The restaurant’s name means “beckoning cat,” which in Japan is said to bring good luck.
Many of these white cats adorn the walls and shelves of the restaurant, waving and welcoming customers inside. I first noticed the soft, gold color of the walls when entering through the doors on Broad St. The wall opposing the sushi bar is adorned with a big red sun painted on it, not unlike the red sun that adorns the flag of Japan.
Upon entering, seating is available at the Sushi Bar, or at one of the few tables in the restaurant. The sushi bar has various colorful paper ornaments hanging from the ceiling. This is a very cozy and intimate restaurant, a good place for college students or even business meetings.
Takazato still takes pride in preparing the sushi himself at the bar, but he’s hired some helping hands these days, like Maki Mabuno, who diligently prepared rolls for onlooking customers at dinner.
A bowl of Miso soup, which is served as part of the entrée order, helped cleanse my palate before the main meal. I began dinner with an order of Yakitori ($5.95), chicken served on bamboo skewers coated in teriyaki sauce. The chicken seemed to be a tad overdone, but it still was a good appetizer and the pieces of chicken weren’t drenched in the teriyaki sauce.
Soon after I finished the yakitori, my entrée arrived, an order of chicken curry donburi ($10.25) served with a side of white rice. The curry was a combination of chicken with carrots, peas and onions, simmered lightly with onion, egg and curry. The curry had a bit of a kick spice-wise, but it wasn’t overbearing and complemented the chicken, rice and vegetables very well.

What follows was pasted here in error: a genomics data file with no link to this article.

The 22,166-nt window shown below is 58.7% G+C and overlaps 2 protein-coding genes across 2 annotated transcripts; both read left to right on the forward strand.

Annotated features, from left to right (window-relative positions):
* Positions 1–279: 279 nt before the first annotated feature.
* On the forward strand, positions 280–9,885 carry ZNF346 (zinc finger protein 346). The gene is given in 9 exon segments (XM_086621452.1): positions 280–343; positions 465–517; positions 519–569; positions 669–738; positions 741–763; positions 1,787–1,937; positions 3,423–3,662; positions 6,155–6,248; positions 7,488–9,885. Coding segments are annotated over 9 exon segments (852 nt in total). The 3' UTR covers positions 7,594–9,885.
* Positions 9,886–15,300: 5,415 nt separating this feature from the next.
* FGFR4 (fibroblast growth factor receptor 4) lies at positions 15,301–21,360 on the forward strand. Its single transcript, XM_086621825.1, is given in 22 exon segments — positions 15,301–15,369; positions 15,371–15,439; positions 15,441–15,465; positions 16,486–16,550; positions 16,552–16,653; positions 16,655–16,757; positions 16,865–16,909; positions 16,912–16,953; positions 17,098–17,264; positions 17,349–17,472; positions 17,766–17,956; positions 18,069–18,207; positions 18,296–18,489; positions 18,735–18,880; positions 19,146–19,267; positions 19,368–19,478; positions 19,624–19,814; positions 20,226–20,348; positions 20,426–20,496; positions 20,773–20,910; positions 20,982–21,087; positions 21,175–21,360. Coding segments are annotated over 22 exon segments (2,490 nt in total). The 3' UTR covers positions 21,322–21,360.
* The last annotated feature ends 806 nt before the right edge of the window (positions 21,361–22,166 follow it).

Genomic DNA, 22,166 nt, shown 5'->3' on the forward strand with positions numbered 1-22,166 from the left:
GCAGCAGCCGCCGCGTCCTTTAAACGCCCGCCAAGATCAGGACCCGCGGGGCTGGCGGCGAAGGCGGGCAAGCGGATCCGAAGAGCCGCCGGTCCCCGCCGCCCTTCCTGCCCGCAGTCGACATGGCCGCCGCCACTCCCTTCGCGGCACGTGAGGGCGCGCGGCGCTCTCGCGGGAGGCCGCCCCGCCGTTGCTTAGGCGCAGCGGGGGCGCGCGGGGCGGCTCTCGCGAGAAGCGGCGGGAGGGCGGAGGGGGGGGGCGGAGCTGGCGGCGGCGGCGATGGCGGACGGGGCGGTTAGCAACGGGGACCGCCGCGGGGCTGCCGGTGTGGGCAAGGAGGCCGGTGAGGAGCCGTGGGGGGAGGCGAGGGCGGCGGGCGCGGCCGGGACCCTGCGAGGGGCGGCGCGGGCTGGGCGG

Maneki Neko’s sushi bar serves a generous array of sushi and sashimi. The biggest value of the sushi entrées is the Sashimi meal ($14.95 for 11 pieces and $16.95 for 15 pieces). There is also a vegetarian meal ($12.25 for 18 pieces) available, with a combination of avocado, cucumber and asparagus rolls.
One special that Maneki Neko also offers is the bento box ($8.95). A bento box is a single-portion takeout or home-packed meal common in Japanese cuisine. For this special, customers have a choice of sushi and meals from the kitchen including chicken teriyaki, noodles and tempura, a dish of deep fried battered vegetables or seafood.
The restaurant also offers several meal specials. Some that are currently available at Maneki Neko include items like Duck Ramen ($5.95), a noodle dish served in a meat broth, Beef Udon ($5.95), a hot noodle soup, and O-Den with rice ($10.95), a traditional winter dish with several boiled eggs, radishes and fish cakes. Evening specials run Monday through Thursday during dinner hours, 5:30 – 10 p.m., serving sushi for just $1 per piece. Maneki Neko even hosts sushi making classes – just ask them for information.
If you would like a little sake with your dinner, Maneki Neko of Falls Church is ready to serve you with a full plate.